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Week Ahead (17 April)

The tenth Recovery and Resilience Dialogue (RRD) takes place today, attended by the members of the Committee on Budgets (BUDG), the Committee on Economic and Monetary Affairs (ECON), Executive Vice-President Valdis Dombrovskis, and Commissioner Paolo Gentiloni. The RRD was launched to ensure greater transparency and accountability in the implementation of the EU Recovery and Resilience Facility (RRF), included in Article 26 of the Regulation establishing the RRF.


The attendees will discuss the state of play of the national recovery plans across the bloc and the Commission’s assessment of their implementation. Furthermore, a key point to be discussed is the impact of the REPowerEU legislative framework, which entered into force on 1 March 2023. It enables member states to include a specific chapter in their national recovery plans with projects aimed at reducing the EU's dependence on Russian fossil fuels and accelerating the green transition through energy reforms and investments. Member states were encouraged to submit revised plans with REPowerEU chapters by 30 April 2023.


So far, 18 countries have submitted requests for payments, with Spain and Italy having submitted three, and Greece, Portugal, Croatia, Slovakia, and Romania having submitted two, while France, Latvia, Cyprus, Bulgaria, Slovenia, the Czech Republic, Lithuania, Denmark, Malta, Austria, and Luxembourg have each submitted one request. The Commission has assessed 23 requests positively and made 20 disbursements, amounting to a total of approximately €96.5 billion, to 13 Member States, including three for Spain and two for Greece, Italy, Portugal, Croatia, and Slovakia, and one each for France, Romania, Latvia, Cyprus, Bulgaria, Czech Republic, and Malta. Since the previous RRD in February, the Commission has issued six new preliminary assessments for payment requests from Spain, Slovakia, Slovenia, Denmark, the Czech Republic, and Lithuania.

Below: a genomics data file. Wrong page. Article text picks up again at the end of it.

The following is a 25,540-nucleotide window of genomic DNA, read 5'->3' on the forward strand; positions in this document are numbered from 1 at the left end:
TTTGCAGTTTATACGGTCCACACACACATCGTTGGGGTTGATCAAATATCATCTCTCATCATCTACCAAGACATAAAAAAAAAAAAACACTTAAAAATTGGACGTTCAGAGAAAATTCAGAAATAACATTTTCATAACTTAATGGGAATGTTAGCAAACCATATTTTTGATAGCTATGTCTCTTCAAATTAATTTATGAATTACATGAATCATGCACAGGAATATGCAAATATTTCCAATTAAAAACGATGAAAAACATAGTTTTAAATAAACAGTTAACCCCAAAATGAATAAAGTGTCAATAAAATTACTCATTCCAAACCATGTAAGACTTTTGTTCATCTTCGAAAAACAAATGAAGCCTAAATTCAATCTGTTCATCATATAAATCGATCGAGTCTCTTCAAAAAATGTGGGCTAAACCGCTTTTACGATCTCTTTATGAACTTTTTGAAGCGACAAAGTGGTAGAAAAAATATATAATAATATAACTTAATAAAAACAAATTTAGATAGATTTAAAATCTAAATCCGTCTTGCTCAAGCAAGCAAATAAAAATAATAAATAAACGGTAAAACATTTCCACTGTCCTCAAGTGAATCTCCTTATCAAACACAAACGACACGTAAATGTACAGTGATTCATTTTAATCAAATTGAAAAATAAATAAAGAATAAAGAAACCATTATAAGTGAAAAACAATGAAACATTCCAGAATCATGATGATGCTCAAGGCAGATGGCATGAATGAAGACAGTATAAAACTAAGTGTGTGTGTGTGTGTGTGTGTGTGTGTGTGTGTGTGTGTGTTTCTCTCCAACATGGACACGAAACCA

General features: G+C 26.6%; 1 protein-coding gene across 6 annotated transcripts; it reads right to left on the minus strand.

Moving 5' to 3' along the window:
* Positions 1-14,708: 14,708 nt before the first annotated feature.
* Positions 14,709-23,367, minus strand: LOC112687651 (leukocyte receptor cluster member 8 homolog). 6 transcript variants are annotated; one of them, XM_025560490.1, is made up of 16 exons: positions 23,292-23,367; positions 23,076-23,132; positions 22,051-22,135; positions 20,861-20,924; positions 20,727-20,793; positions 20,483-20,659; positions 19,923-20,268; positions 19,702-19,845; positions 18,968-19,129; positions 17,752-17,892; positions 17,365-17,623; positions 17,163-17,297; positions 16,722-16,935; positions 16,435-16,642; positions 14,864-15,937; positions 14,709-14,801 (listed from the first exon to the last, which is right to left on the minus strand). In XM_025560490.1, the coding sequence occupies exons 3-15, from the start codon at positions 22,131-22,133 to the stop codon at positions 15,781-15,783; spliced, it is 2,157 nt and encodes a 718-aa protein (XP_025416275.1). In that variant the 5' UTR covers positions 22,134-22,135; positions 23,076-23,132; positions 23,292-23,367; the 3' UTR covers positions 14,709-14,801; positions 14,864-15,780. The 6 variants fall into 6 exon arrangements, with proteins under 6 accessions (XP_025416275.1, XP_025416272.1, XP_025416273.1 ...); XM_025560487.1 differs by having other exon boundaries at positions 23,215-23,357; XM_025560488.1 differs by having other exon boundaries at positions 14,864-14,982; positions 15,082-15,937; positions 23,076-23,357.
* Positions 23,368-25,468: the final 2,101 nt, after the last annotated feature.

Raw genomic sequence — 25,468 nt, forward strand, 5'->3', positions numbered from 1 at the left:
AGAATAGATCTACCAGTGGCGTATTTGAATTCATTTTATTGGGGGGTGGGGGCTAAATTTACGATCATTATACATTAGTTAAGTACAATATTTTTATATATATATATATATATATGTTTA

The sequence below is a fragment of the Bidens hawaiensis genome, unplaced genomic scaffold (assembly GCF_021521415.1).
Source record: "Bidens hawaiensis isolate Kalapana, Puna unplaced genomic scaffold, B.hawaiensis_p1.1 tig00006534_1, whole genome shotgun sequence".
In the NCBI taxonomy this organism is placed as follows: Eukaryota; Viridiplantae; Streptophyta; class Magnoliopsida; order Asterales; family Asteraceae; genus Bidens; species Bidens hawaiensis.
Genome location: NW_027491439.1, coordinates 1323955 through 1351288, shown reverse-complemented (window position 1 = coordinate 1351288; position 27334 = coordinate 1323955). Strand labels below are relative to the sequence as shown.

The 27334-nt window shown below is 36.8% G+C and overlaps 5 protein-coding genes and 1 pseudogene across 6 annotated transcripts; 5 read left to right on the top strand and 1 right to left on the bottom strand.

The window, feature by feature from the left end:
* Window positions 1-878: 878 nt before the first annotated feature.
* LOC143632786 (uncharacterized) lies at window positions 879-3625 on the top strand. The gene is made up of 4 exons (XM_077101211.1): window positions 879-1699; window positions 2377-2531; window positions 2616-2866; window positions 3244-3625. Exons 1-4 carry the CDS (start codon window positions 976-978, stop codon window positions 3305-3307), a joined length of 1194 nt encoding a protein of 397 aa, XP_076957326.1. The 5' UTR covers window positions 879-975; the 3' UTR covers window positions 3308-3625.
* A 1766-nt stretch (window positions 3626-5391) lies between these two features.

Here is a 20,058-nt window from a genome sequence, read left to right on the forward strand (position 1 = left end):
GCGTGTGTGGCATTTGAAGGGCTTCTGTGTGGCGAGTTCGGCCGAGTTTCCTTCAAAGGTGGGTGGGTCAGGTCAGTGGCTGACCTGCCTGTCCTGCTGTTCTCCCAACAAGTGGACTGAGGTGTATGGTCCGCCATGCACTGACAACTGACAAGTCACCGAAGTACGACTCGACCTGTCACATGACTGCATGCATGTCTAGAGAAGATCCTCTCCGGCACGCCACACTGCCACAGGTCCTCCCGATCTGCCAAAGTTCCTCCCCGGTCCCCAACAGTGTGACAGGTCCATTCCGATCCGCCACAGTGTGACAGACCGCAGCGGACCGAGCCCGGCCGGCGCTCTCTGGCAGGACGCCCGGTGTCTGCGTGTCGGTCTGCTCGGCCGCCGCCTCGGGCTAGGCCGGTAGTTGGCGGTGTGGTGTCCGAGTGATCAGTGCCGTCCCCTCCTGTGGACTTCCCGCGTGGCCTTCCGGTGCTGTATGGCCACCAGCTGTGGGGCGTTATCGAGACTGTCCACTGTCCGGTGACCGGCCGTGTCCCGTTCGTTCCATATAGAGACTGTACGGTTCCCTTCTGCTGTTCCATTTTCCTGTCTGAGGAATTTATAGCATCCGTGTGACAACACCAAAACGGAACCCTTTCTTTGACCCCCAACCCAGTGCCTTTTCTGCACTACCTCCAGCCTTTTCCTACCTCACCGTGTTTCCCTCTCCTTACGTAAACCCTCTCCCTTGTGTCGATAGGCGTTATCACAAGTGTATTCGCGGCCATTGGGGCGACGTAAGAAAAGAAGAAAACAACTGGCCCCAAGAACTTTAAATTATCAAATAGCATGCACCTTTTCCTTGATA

Meanwhile, last week, the Italian Minister for EU Affairs, Raffaele Fitto stated that Italy, the largest beneficiary of RRF funds, aims to move some projects under the RRF and REPowerEU - and their subsequent funding – to the cohesion funds. Unlike the recovery funds, whose deadline is in 2026, cohesion funds can be spent until the end of 2029. Prime Minister Meloni and her largely Eurosceptic right-wing coalition have promised to reform parts of the national recovery plan, initially fueling fears it could jeopardise the progress made by Italy on its National Recovery and Resilience Plan (NRRP). However, the Italian government has so far only sought minor changes to the RRF.